Microsoft research works on “touching” virtual reality objects

Microsoft Research has presented a new way to interact with virtual reality by touch. As haptic solutions for virtual reality, NormalTouch and TextureTouch 3D haptic shape controllers are able to explore the virtual space with just your finger. Currently, the controller only supports the index finger, but who knows what else could be developed with further innovations.

The 3D objects are tracked in virtual reality with the Optitrack system and presented through the Oculus Rift headset.  The NormalTouch renders the surface of virtual objects by using a flat platform that tilts, extrudes, and turns based on the shape of the digital objects. The TextureTouch uses a matrix of 4×4 pins that give the finger the impression of the shape by rising and falling based on the shape. This controller gives a finer detail into the texture, letting the sixteen pins bump up and down for coarser 3D objects.

Thanks to the OptiTrack system, the controllers are limited from penetrating through virtual objects and can even detail the softness of each digital surface. Touching a ‘soft’ object would impress more than pressing against the more ‘firm’ object in which the pins wouldn’t move.

 

During testing, users were able to have a more productive experience with virtual reality by involving the haptic controllers. Studied alongside the currently available vibrotactile device, both controllers had excelling areas such as a higher accuracy of touch with the TextureTouch.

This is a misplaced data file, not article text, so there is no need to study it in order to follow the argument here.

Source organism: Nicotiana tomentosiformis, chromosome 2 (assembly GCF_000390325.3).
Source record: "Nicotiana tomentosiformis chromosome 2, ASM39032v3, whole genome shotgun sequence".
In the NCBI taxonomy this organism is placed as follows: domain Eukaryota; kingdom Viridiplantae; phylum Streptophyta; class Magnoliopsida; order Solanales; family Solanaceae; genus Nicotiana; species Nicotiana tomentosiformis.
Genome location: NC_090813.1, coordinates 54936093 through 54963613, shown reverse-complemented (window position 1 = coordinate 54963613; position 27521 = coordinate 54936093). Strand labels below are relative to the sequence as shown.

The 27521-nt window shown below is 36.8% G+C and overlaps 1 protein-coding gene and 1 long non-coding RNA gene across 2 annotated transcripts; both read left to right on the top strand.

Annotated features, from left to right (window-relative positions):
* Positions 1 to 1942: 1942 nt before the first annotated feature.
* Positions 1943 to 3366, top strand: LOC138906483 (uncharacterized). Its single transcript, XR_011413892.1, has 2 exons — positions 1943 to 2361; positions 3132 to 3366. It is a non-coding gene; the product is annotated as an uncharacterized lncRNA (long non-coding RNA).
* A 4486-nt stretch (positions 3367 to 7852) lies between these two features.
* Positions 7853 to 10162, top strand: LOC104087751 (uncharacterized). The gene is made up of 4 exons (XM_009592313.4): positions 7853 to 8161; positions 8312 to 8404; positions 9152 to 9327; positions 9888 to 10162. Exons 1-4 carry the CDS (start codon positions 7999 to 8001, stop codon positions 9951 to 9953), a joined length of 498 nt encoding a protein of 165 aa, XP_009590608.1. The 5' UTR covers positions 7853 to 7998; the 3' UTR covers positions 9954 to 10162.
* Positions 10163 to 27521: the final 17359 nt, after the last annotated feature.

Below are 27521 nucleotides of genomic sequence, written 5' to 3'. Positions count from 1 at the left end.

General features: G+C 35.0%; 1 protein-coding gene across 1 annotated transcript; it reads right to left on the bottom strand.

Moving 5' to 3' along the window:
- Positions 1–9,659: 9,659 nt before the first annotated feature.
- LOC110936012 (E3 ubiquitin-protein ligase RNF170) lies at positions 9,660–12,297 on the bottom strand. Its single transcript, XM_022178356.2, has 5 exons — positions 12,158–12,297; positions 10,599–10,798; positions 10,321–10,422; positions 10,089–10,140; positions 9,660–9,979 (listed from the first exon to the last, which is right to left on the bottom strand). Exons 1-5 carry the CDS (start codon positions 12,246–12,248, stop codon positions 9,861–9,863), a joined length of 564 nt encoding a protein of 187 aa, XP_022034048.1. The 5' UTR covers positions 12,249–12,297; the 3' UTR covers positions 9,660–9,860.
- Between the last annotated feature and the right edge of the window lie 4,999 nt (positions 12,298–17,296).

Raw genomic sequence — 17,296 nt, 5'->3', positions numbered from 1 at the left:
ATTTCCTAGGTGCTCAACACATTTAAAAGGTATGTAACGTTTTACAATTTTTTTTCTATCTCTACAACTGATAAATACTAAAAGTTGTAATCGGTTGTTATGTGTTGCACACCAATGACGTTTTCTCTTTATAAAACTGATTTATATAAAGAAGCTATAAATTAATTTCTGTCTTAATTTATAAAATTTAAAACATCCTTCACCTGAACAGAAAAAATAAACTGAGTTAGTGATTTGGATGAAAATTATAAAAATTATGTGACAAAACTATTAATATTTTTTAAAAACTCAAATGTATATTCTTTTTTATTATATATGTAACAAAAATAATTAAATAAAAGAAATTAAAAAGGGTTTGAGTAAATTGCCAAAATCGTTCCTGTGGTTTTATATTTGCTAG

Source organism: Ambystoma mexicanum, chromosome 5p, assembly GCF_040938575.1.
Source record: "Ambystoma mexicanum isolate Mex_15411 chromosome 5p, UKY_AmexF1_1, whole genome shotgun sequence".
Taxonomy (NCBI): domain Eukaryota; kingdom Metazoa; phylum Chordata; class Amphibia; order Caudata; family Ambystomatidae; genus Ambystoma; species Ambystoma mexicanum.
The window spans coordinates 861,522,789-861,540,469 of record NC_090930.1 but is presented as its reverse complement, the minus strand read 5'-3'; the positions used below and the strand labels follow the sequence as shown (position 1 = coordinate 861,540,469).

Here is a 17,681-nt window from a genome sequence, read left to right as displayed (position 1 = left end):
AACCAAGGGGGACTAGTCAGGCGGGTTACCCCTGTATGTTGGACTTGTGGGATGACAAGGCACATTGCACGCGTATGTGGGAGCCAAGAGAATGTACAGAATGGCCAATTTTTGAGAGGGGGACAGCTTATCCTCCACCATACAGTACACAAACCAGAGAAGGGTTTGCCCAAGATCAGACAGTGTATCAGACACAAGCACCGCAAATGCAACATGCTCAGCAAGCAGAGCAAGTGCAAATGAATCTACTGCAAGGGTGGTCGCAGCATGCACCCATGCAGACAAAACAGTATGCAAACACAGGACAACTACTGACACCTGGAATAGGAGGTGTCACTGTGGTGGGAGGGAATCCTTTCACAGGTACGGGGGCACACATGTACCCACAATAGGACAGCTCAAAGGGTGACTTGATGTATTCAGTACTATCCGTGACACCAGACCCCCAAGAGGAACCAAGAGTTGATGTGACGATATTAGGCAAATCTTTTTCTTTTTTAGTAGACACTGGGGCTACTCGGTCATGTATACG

Read the full research submitted for more details. Let us know in the comments if you’re looking forward to these sorts of advances in virtual reality.

Google looks for content makers to test its Jump virtual reality video camera

 

imageIf you're an aspiring virtual reality content producer, Google wants to give you a chance to test the Jump camera system it developed for recording video to be used in VR environments.
People interested in trying their hand at capturing 360-degree video with Jump can fill out a form Google posted on Monday that asks basic biographical questions as well as details on how they would use the system.

Google didn't say how many "select creators" it would chose, but those who are picked will be able to start using the 16-camera rig this summer.

Google seems especially interested in people with creative backgrounds. The jobs that people can select in the form's occupation section include filmmaker, director, artist and production staff -- but there is an "other" section that allows write-ins if none of the above apply. 
There's also a section where applicants can explain why they want to test Jump -- and "awesome answers might put you at the top of the list," Google said.

Google worked with GoPro to build Jump, which has 16 of the company's Hero4 cameras attached to a circular frame. Jump's price and availability weren't provided when the rig was shown at Google's I/O developer's conference in May. However, given that a Hero4 camera retails for approximately $500, initial Jump buyers will likely have deep pockets.
The first videos created with Jump will appear on YouTube this summer, Google said at I/O. People will be able to experience them via the Google Cardboard viewer.

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